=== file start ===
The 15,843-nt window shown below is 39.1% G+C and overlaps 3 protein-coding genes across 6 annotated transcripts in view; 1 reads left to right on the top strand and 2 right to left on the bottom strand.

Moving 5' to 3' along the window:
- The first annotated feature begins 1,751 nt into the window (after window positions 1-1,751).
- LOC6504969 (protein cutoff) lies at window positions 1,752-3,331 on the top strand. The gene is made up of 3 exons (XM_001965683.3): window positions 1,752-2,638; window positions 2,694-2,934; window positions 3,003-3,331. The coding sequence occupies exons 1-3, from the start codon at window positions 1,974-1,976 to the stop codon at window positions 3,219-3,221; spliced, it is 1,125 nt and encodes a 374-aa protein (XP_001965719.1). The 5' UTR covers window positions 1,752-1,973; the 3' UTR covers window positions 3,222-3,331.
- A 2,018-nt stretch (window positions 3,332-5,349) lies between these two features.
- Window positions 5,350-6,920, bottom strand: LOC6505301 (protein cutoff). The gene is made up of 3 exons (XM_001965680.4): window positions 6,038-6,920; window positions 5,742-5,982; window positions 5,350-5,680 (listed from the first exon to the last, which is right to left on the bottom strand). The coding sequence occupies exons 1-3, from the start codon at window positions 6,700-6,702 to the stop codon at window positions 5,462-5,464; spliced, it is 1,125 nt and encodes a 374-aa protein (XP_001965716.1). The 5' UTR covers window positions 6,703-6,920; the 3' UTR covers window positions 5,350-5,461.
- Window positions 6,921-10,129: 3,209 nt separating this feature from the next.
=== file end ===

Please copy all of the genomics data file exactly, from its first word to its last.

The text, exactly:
The 15,843-nt window shown below is 39.1% G+C and overlaps 3 protein-coding genes across 6 annotated transcripts in view; 1 reads left to right on the top strand and 2 right to left on the bottom strand.

Moving 5' to 3' along the window:
- The first annotated feature begins 1,751 nt into the window (after window positions 1-1,751).
- LOC6504969 (protein cutoff) lies at window positions 1,752-3,331 on the top strand. The gene is made up of 3 exons (XM_001965683.3): window positions 1,752-2,638; window positions 2,694-2,934; window positions 3,003-3,331. The coding sequence occupies exons 1-3, from the start codon at window positions 1,974-1,976 to the stop codon at window positions 3,219-3,221; spliced, it is 1,125 nt and encodes a 374-aa protein (XP_001965719.1). The 5' UTR covers window positions 1,752-1,973; the 3' UTR covers window positions 3,222-3,331.
- A 2,018-nt stretch (window positions 3,332-5,349) lies between these two features.
- Window positions 5,350-6,920, bottom strand: LOC6505301 (protein cutoff). The gene is made up of 3 exons (XM_001965680.4): window positions 6,038-6,920; window positions 5,742-5,982; window positions 5,350-5,680 (listed from the first exon to the last, which is right to left on the bottom strand). The coding sequence occupies exons 1-3, from the start codon at window positions 6,700-6,702 to the stop codon at window positions 5,462-5,464; spliced, it is 1,125 nt and encodes a 374-aa protein (XP_001965716.1). The 5' UTR covers window positions 6,703-6,920; the 3' UTR covers window positions 5,350-5,461.
- Window positions 6,921-10,129: 3,209 nt separating this feature from the next.